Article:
As we grapple with adjusting to a post-COVID-19 world, a universally recurring theme across governments, statutory boards, private sector research and international organisations has been leveraging technologies such as artificial intelligence (AI) in response to the pandemic.
But the rapid rise of AI has produced a two-speed dynamic, where even as researchers and professionals flock to the field, the general public perceives technology to be outstripping regulation:
- The Stanford Center for Human-Centered Artificial Intelligence reports that attendance at NeurIPS – the world’s largest AI conference – is up over 800% relative to 2012;
- Concurrently, 61% of respondents on Edelman’s Trust Barometer worry that “Government does not understand emerging technologies enough to regulate them effectively.”
And it is that gap where AI currently outstrips regulatory oversight that the public fears.
FACIAL RECOGNITION — SILVER BULLET OR DANGEROUS WEAPON?
A key component in this debate is facial recognition systems: software that identifies individuals by comparing images of their faces against a database of records. If reading the above definition fills you with a vague uneasiness, you are not alone. The broad deployment of AI is a double-edged sword, as the effectiveness of these solutions hinges on the large-scale collection of personal data, and from there it can be a short hop to state surveillance.
The facial recognition industry in the US is currently valued at USD5 billion and growing at breakneck pace, with projections that it will double by 2025.
While state-of-the-art facial recognition algorithms are hitting over 99.9% accuracy, questions persist beyond mere performance. The rapid growth of the technology has triggered widespread debate among activists, politicians, academics and even police forces, with primary concerns being around privacy, proportionality, and the lack of opportunity for consent.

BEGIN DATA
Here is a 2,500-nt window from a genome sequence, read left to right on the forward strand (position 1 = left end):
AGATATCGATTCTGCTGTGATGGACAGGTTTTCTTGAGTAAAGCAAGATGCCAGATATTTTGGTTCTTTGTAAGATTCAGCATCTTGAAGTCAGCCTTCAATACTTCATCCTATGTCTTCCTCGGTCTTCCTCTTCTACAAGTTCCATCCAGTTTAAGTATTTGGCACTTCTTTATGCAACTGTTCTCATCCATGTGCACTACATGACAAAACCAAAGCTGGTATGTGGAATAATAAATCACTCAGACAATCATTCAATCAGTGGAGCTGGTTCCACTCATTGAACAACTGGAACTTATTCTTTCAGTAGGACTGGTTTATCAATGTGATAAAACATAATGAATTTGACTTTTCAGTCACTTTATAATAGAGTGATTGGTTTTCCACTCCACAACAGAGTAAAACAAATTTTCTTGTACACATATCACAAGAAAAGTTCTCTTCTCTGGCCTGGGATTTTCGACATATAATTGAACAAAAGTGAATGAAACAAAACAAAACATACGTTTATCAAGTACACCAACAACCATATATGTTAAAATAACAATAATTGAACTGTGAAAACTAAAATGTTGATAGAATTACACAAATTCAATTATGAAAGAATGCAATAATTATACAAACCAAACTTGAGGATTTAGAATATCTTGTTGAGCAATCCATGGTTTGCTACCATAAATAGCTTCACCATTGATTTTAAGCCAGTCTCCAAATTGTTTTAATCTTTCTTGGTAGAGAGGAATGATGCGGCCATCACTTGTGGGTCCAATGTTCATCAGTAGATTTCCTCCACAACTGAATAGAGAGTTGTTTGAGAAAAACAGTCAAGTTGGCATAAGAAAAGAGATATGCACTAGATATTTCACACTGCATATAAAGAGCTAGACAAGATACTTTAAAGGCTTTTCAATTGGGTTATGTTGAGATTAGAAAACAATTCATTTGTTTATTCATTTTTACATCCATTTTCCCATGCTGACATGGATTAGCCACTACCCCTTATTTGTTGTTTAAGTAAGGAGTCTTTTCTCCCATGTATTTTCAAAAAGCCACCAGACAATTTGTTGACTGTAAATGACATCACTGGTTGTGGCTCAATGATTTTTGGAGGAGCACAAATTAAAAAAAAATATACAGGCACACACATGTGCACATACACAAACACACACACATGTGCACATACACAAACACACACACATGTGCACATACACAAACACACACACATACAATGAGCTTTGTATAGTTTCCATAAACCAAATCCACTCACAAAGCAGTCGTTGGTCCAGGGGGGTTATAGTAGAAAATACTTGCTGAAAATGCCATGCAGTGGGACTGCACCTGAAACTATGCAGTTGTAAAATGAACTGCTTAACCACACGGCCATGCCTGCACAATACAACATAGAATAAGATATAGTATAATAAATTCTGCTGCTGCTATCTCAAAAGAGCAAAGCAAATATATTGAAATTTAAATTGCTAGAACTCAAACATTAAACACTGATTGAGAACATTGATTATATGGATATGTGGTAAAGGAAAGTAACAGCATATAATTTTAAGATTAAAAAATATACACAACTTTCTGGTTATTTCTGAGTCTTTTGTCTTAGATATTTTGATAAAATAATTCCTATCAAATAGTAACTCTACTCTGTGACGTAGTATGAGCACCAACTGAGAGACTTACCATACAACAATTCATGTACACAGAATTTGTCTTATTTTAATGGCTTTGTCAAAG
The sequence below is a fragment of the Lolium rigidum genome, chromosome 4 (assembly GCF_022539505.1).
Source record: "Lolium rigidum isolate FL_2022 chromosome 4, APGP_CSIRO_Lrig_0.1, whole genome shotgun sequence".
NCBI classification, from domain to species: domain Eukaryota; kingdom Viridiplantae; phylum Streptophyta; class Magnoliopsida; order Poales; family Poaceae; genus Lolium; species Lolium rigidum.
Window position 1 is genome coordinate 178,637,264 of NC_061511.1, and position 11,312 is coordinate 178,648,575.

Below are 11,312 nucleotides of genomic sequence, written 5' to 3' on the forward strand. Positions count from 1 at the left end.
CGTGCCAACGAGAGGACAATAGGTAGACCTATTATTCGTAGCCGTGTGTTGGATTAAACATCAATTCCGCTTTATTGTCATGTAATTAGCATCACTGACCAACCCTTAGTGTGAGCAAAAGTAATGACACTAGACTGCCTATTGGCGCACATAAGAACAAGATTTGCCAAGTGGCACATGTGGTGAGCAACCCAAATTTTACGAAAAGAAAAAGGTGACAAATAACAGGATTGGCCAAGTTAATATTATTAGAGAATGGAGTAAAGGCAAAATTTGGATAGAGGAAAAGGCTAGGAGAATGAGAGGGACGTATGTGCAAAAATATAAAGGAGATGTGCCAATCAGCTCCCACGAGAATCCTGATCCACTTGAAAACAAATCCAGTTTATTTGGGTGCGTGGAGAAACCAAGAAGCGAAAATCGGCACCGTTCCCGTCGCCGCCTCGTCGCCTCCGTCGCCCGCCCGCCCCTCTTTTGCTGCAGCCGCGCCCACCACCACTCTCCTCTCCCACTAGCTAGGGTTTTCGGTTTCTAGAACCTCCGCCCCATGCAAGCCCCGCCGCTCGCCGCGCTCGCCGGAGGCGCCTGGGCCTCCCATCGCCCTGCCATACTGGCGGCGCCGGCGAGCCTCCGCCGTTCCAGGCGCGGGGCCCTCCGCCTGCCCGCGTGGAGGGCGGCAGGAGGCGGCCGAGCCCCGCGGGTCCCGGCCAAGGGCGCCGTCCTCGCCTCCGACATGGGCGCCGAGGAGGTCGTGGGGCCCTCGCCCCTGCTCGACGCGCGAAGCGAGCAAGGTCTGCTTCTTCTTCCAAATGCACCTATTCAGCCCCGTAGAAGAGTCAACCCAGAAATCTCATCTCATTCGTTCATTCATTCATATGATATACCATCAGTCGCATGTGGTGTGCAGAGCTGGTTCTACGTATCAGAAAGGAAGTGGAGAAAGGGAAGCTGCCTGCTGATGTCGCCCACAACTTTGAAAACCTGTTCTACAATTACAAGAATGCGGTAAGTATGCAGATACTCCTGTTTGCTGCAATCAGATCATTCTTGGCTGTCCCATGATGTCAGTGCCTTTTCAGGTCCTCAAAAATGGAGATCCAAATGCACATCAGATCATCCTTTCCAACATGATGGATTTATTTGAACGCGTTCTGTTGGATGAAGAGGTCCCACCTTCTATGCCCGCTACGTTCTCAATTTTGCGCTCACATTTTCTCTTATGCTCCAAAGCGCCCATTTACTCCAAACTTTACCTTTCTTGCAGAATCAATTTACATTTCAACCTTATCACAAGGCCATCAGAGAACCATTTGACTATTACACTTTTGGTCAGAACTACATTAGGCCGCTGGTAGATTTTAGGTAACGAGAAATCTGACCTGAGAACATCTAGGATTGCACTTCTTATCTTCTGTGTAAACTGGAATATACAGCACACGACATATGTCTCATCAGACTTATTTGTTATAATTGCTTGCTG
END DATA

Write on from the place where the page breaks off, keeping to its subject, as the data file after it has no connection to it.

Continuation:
Facial recognition in Penang
In January 2019, Penang became the first state in Malaysia to launch a facial recognition system capable of identifying criminals through its CCTV network. Photo: Olgazu / Dreamstime
Furthermore, beneath the stellar accuracy metrics may lie a more disturbing picture of algorithmic bias. The MIT Media Lab’s Gender Shades project uncovered disturbing bias in the results of AI models when applied to certain demographics.
These models were significantly more accurate on males than females, and on test subjects with lighter skin versus those with darker skin. These results were even more incriminating when looking at intersectional results (for instance, females with dark skin), where the models were between 20.8% and 34.7% less accurate.
What this means is that if you are a buyer or user of facial recognition systems, headline accuracy may be misleading – systems that boast ‘99.9% accuracy’ may actually be a shorthand for ‘99.9% accuracy on the test sample under test conditions’. This significant gap between real and test conditions is dubbed ‘domain shift’ by the Stanford University Center for Artificial Intelligence, and efforts are currently underway to spread awareness of these risks and place guardrails around how this emerging technology is operationalised.